The Ombudsman inquired into the issue and found that there was no maladministration in the Commission's conduct.  However, she suggests that the Commission should systematically obtain, prior to their appointment, the consent of evaluation committee members in procurement processes to the disclosure of their names. Disclosure of their names at the conclusion of the evaluation process should be considered a condition of appointment to such a committee.

Decision of the European Ombudsman closing the inquiry into complaint 1206/2014/PD concerning the European Commission’s refusal to disclose the names of officials in a State aid case

Monday | 19 December 2016

The case concerned a refusal by the Commission to disclose the names of staff who had worked on a Commission State aid investigation. In the course of the inquiry the Ombudsman obtained the views of the Commission, the complainant and the European Data Protection Supervisor.

The question of whether the refusal to disclose the names was right hinged upon Article 8 of Regulation 45/2001 on Data Protection. Under that provision the person asking for disclosure must first show the necessity of disclosing the names to that person. If that test is met, the public authority must still establish whether the legitimate interests of the staff members would be affected by the disclosure of their names and, if so, whether those legitimate interests were more important than the necessity put forward by the person asking for the disclosure of the names.  

While holding that the Commission should not apply Article 8 in a restrictive manner when names of staff are at issue, the Ombudsman found that there was no maladministration on the part of the Commission in refusing to disclose the names of the staff members at issue.

Decision in case 628/2016/EIS concerning the decision of the European Personnel Selection Office (EPSO) not to allow the complainant to submit a new application after he failed to pass the first tests

Thursday | 01 December 2016

The case concerned the decision of the European Personnel Selection Office (EPSO) not to allow the complainant to submit a second application in the context of a call for expressions of interest which contained no specific deadline for the submission of applications. The complainant sought to submit a second application after failing to pass the test linked to his initial application under the same selection procedure. The complainant argued that EPSO failed to provide adequate replies to his letters concerning (i) the legal basis for not allowing candidates to reapply in selection procedures without any specific closing dates; and (ii) the conditions, including the behaviour of staff, at the test centre in Spain.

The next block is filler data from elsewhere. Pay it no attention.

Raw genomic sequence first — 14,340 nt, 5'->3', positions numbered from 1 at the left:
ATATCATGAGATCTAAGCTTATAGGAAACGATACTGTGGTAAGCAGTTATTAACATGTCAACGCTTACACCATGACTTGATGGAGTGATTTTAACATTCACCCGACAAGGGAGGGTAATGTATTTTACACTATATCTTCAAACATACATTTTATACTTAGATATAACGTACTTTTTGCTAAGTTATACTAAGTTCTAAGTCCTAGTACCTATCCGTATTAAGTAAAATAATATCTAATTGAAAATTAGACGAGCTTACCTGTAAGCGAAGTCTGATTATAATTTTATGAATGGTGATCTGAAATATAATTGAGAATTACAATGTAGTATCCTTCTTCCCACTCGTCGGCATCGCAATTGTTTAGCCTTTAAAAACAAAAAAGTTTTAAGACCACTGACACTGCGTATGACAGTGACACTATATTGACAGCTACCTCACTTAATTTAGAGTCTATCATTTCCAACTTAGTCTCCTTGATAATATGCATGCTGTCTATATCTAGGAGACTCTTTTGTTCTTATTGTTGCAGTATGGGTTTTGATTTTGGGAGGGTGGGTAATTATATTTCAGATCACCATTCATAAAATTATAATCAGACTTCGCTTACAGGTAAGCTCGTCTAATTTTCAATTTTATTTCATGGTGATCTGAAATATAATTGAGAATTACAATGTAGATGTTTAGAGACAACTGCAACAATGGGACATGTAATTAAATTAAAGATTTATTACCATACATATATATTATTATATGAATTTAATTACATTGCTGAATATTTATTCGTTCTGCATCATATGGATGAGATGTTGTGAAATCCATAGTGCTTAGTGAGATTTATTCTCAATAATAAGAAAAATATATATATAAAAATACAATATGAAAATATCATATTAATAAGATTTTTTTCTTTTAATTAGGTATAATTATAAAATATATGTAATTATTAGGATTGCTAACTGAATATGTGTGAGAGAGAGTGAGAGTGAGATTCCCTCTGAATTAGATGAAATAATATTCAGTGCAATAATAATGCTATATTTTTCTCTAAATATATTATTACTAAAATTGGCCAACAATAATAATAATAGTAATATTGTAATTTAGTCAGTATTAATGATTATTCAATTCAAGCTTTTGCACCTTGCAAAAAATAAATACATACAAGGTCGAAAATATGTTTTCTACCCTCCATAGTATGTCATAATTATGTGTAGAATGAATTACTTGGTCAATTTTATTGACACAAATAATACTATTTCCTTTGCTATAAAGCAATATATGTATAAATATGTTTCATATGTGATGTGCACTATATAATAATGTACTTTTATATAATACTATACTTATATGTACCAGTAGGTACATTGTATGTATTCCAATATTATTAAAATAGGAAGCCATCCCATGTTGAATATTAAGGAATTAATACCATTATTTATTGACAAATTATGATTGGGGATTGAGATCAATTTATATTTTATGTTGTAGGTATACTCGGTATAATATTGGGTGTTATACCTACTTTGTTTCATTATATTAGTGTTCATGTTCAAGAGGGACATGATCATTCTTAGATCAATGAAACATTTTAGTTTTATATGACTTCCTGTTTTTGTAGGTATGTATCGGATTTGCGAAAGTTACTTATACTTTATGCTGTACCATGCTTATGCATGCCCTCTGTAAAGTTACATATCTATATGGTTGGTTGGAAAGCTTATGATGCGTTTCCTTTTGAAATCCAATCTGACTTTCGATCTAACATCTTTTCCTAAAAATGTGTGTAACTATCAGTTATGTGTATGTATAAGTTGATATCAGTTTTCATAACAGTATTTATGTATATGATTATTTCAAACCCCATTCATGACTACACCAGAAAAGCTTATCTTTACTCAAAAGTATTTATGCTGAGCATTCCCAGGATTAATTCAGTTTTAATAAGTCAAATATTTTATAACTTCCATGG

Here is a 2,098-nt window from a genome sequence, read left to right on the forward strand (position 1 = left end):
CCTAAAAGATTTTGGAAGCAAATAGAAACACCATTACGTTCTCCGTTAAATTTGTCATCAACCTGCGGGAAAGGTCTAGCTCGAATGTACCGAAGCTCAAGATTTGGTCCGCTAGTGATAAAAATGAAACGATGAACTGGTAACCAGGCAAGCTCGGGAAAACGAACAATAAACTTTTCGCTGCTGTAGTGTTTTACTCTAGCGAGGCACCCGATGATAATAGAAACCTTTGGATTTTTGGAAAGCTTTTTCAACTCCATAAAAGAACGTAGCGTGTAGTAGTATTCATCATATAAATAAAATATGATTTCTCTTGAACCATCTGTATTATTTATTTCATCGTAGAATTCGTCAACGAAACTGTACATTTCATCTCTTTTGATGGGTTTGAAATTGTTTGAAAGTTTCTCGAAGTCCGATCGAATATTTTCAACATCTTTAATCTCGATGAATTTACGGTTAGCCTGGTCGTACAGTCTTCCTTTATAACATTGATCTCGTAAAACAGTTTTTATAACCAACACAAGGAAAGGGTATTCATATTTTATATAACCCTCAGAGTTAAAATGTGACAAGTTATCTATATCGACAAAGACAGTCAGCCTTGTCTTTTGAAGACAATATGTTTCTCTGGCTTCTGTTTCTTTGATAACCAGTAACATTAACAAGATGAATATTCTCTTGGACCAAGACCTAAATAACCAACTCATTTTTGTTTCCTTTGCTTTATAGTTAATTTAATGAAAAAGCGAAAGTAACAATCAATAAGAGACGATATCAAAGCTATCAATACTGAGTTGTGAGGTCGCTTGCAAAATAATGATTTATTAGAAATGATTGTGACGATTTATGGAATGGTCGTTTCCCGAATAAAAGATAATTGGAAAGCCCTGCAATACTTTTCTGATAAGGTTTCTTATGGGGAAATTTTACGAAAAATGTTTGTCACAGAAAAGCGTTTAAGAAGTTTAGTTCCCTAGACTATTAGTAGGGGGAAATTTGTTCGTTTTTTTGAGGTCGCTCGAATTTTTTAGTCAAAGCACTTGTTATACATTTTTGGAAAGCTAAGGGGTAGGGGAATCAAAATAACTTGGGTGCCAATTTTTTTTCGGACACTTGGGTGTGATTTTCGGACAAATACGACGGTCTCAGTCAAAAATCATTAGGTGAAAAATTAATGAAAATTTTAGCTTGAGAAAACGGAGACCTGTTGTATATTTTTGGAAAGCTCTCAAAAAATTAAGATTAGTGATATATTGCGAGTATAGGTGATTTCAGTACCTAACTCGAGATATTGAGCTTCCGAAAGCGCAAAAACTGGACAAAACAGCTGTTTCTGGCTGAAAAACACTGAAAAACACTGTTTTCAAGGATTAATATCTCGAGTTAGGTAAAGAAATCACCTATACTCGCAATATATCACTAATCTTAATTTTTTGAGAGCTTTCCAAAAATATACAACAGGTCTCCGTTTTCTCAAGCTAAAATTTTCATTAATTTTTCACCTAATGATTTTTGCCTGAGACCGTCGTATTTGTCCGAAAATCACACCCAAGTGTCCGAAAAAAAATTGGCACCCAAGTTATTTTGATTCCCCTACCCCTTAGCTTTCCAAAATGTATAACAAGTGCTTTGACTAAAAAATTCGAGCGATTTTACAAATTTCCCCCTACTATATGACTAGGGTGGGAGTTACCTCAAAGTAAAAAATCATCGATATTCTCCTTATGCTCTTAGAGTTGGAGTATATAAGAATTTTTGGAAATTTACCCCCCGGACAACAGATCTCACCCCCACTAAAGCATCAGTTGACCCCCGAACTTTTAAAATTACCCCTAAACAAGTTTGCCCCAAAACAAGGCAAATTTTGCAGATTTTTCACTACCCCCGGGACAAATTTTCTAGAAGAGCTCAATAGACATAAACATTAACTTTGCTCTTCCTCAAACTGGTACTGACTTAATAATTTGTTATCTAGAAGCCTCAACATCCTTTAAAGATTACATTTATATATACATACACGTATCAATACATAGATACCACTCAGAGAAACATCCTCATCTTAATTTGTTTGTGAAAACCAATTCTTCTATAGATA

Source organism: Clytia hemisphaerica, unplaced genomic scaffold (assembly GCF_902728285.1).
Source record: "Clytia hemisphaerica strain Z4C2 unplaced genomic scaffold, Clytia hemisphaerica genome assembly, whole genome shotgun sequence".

In its response, EPSO referred to the conditions set out in the call for expressions of interest as the legal basis for its actions. It also explained that it had investigated the matter concerning the behaviour of the staff at the test centre.

The Ombudsman found EPSO’s explanation to be reasonable and adequate, so the case was closed.

Decision in case 1052/2016/EIS on the Council’s handling of the complainant’s request to rectify a term included in a Directive

Thursday | 24 November 2016

The case concerned the Council’s alleged failure to properly explain to the complainant why it can take up to one year to rectify the text of a Directive, if any changes are deemed necessary. The Ombudsman inquired into the issue and found that the Council had provided an extensive and adequate reply. The complainant also appeared to be satisfied with the explanations given. The case was thus closed as settled.

Decision in case 204/2016/DR on EPSO’s alleged failure to comply with the rules of selection procedure EPSO/CAST/P/1/2015

Wednesday | 09 November 2016

The case concerned an alleged failure by the European Personnel Selection Office (EPSO) to comply with the rules of a selection procedure.

The Ombudsman asked EPSO to adress the complainant’s concerns as a first step of her inquiry. These concerns related to the alleged provision of erroneous information about the tests under the selection procedure and a material mistake in the letters informing the complainant of the results of her tests. The Ombudsman found that EPSO’s subsequent reply provided comprehensive and reasonable explanations as regards the issues raised by the complainant and that there was nothing to suggest that it did not comply with the rules governing the selection procedure in question. She therefore closed the case with a finding of no maladministration.